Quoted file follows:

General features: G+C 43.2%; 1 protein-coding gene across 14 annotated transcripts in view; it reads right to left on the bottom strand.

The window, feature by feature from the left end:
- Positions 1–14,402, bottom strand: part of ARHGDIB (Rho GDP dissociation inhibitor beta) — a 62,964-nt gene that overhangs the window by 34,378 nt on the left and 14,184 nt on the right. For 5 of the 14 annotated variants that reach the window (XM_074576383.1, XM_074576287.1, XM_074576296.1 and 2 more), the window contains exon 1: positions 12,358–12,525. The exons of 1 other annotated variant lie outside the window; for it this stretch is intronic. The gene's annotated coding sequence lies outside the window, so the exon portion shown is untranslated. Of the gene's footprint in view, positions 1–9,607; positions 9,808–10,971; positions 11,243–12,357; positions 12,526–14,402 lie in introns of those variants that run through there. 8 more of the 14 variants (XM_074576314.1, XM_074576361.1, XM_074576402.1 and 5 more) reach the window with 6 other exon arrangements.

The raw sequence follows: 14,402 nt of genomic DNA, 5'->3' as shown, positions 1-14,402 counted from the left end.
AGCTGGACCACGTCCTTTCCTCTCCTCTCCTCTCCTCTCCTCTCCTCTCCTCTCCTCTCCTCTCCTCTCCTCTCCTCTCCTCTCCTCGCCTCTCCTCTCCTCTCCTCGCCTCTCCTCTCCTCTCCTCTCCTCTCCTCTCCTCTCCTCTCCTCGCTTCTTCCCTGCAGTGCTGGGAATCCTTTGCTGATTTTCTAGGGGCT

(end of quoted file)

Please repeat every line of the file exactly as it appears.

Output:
General features: G+C 43.2%; 1 protein-coding gene across 14 annotated transcripts in view; it reads right to left on the bottom strand.

The window, feature by feature from the left end:
- Positions 1–14,402, bottom strand: part of ARHGDIB (Rho GDP dissociation inhibitor beta) — a 62,964-nt gene that overhangs the window by 34,378 nt on the left and 14,184 nt on the right. For 5 of the 14 annotated variants that reach the window (XM_074576383.1, XM_074576287.1, XM_074576296.1 and 2 more), the window contains exon 1: positions 12,358–12,525. The exons of 1 other annotated variant lie outside the window; for it this stretch is intronic. The gene's annotated coding sequence lies outside the window, so the exon portion shown is untranslated. Of the gene's footprint in view, positions 1–9,607; positions 9,808–10,971; positions 11,243–12,357; positions 12,526–14,402 lie in introns of those variants that run through there. 8 more of the 14 variants (XM_074576314.1, XM_074576361.1, XM_074576402.1 and 5 more) reach the window with 6 other exon arrangements.

The raw sequence follows: 14,402 nt of genomic DNA, 5'->3' as shown, positions 1-14,402 counted from the left end.
AGCTGGACCACGTCCTTTCCTCTCCTCTCCTCTCCTCTCCTCTCCTCTCCTCTCCTCTCCTCTCCTCTCCTCTCCTCTCCTCTCCTCGCCTCTCCTCTCCTCTCCTCGCCTCTCCTCTCCTCTCCTCTCCTCTCCTCTCCTCTCCTCTCCTCGCTTCTTCCCTGCAGTGCTGGGAATCCTTTGCTGATTTTCTAGGGGCT